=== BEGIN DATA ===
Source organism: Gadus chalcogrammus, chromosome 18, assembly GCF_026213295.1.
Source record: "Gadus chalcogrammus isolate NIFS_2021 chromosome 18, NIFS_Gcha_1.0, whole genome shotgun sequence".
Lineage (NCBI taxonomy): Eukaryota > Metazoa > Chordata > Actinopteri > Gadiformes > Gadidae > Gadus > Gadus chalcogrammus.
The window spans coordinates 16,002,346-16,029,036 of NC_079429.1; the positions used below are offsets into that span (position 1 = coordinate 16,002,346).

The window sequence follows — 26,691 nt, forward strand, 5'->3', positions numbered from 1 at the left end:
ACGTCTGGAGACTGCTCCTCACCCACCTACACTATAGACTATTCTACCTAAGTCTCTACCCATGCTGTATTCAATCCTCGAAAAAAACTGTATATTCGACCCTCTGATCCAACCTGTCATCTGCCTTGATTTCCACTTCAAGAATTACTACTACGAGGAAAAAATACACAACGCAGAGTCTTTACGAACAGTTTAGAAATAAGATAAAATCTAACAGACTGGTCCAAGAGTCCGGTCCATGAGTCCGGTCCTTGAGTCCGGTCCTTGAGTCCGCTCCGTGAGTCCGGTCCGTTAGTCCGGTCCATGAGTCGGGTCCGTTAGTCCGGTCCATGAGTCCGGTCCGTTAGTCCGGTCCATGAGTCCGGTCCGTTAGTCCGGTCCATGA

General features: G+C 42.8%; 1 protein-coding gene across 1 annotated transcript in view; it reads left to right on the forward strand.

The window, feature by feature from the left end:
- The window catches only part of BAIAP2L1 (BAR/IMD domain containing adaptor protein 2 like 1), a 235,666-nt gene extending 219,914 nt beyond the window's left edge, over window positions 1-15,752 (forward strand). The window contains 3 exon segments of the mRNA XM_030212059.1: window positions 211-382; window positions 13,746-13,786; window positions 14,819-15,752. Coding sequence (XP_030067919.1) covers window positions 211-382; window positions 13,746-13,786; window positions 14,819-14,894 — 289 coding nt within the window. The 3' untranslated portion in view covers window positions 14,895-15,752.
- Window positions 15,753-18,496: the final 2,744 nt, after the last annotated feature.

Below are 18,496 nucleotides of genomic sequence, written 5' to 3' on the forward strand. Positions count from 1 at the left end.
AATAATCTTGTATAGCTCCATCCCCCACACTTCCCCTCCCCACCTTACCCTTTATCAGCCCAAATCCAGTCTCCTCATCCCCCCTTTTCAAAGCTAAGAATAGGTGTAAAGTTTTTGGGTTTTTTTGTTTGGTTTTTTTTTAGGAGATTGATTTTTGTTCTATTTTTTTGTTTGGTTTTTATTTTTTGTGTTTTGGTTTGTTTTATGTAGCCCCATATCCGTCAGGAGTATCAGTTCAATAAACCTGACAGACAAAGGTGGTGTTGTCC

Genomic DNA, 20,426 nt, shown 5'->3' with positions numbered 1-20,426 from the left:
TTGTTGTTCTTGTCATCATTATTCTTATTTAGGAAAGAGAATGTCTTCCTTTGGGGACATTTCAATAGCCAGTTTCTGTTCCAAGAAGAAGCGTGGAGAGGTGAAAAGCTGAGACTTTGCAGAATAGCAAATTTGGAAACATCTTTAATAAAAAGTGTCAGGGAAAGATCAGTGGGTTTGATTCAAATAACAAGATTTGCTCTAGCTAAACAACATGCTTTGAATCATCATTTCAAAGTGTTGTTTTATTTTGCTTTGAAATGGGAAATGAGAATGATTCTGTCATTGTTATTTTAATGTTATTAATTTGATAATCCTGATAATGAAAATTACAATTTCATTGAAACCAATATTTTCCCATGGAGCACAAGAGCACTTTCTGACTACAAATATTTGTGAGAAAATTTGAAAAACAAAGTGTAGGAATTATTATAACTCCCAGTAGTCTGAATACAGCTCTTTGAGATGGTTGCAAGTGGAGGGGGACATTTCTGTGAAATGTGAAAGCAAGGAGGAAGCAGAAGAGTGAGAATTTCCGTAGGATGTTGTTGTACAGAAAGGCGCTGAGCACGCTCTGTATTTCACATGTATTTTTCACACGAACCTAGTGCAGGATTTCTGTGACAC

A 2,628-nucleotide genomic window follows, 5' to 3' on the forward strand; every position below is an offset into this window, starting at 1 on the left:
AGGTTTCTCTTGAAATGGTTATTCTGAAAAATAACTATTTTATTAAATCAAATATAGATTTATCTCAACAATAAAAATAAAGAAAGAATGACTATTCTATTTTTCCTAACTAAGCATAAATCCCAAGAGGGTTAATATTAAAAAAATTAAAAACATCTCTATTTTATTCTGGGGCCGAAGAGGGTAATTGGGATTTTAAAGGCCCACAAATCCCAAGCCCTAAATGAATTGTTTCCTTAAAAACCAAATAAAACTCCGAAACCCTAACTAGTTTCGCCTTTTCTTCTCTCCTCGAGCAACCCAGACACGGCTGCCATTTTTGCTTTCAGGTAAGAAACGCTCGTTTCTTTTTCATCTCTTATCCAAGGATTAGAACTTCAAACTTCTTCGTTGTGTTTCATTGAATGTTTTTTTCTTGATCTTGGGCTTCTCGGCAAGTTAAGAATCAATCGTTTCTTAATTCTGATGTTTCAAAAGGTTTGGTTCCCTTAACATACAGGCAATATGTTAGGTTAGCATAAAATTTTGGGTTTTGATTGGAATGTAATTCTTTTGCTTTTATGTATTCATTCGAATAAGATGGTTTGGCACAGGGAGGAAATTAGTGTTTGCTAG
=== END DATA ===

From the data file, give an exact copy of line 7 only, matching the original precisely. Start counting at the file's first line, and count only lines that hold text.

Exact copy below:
General features: G+C 42.8%; 1 protein-coding gene across 1 annotated transcript in view; it reads left to right on the forward strand.